8. Check the legal details. With the deal finalized and the financing in place, your lawyer can now search the title and check whether there are any unpaid property taxes outstanding. Your lawyer will arrange for a survey to be completed, if necessary.
  9. Complete the paperwork. A few days before the deal is set to close, you’ll meet with your lawyer to review, sign, and get copies of all the documentation. At this time, you’ll also provide the remainder of your down payment and pay legal fees and any additional costs, such as prepaid utility expenses for which the seller should be reimbursed, that are due on closing.
  10. Pick up the keys. On the closing day, your lawyer and the seller’s lawyer will exchange documents and cheques. Your lawyer will also register your new home in your name. When these tasks are complete, you’ll get the deed and your keys to your new home, and you can move in.

To guide you through this in more detail you can contact RCIG now.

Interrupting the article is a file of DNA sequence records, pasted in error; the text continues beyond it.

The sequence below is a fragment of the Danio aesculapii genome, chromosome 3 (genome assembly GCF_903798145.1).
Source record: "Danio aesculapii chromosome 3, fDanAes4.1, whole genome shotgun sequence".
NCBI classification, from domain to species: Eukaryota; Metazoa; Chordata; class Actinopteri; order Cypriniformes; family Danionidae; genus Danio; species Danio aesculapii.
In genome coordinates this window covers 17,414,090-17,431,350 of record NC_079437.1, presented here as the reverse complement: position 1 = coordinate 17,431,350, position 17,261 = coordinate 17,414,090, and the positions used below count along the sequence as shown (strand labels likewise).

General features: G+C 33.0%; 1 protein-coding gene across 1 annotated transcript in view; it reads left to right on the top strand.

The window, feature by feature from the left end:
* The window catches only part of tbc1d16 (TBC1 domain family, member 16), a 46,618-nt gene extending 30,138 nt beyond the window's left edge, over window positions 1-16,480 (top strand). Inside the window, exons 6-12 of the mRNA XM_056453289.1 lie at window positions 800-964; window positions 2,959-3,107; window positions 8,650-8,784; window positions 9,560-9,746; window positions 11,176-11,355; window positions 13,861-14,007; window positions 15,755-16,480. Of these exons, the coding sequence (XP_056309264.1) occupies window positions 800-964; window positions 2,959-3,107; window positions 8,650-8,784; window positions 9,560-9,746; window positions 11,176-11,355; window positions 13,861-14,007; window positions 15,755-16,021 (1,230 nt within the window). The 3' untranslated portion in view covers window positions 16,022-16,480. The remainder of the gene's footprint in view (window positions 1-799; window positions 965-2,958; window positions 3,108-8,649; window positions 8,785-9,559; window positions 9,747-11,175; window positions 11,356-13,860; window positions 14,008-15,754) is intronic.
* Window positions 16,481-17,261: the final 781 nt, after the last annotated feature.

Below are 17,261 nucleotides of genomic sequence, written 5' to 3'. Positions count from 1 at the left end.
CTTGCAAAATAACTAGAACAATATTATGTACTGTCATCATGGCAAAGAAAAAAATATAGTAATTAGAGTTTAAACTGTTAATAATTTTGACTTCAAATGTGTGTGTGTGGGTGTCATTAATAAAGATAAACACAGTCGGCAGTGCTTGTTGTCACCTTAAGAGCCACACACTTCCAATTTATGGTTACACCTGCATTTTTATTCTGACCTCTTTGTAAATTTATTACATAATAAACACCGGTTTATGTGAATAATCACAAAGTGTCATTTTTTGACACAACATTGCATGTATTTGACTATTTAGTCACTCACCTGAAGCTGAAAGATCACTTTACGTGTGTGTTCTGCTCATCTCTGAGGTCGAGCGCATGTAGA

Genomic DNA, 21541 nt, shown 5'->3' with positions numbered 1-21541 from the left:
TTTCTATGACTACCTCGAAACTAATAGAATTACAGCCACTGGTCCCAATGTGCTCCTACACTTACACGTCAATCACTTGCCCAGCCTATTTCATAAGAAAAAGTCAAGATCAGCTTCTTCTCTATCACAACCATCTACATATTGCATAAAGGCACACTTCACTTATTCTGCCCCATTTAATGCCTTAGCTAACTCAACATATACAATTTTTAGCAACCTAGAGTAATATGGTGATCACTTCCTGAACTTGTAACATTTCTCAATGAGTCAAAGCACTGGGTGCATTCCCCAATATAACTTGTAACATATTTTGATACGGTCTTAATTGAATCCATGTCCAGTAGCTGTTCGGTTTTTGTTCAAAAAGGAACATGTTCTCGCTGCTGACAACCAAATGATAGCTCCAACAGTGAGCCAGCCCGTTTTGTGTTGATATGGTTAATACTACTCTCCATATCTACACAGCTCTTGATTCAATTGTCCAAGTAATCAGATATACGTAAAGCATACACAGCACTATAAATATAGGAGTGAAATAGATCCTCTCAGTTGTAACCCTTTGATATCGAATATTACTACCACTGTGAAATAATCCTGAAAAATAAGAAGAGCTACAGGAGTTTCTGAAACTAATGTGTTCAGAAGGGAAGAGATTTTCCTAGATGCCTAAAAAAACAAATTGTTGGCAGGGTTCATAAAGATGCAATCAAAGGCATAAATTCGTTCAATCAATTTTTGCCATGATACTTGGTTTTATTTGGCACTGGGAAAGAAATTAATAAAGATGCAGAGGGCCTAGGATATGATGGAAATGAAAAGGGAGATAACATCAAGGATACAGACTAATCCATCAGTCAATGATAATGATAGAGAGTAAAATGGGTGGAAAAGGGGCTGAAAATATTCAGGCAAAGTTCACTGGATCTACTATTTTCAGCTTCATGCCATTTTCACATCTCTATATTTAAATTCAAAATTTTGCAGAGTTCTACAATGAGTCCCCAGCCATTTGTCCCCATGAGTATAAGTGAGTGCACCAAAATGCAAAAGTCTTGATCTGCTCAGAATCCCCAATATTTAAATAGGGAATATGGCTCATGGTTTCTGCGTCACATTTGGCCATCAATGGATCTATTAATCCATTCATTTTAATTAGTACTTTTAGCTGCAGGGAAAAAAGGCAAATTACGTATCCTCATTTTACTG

10 common costs Of owning a home

  1. Property tax- Many of the services you’ll enjoy in your new neighborhood, from parks and recreation facilities to road maintenance and schools, are funded in part by municipal property taxes. Rates vary widely, from region to region and home to home. Annual taxes can top several thousand dollars in urban centers, so some homeowners opt to pay in installments — your lender may provide an option to combine these with your mortgage payments.
  2. Energy costs- If you’re used to keeping the lights on and the thermostat up because utilities are included in your rent, you’ll now have to pay for these costs. Budget to cover monthly gas, electric, or oil bills, which fluctuate with the seasons. Your real estate agent can ask a home’s seller to confirm past costs.
  3. Phone, cable, and Internet services- The costs of being “connected” can easily add up to a couple of hundred dollars a month. Moving into a new home might be a good time to consider whether you need both a landline and a wireless line, for instance, or if you can bundle services for a discount.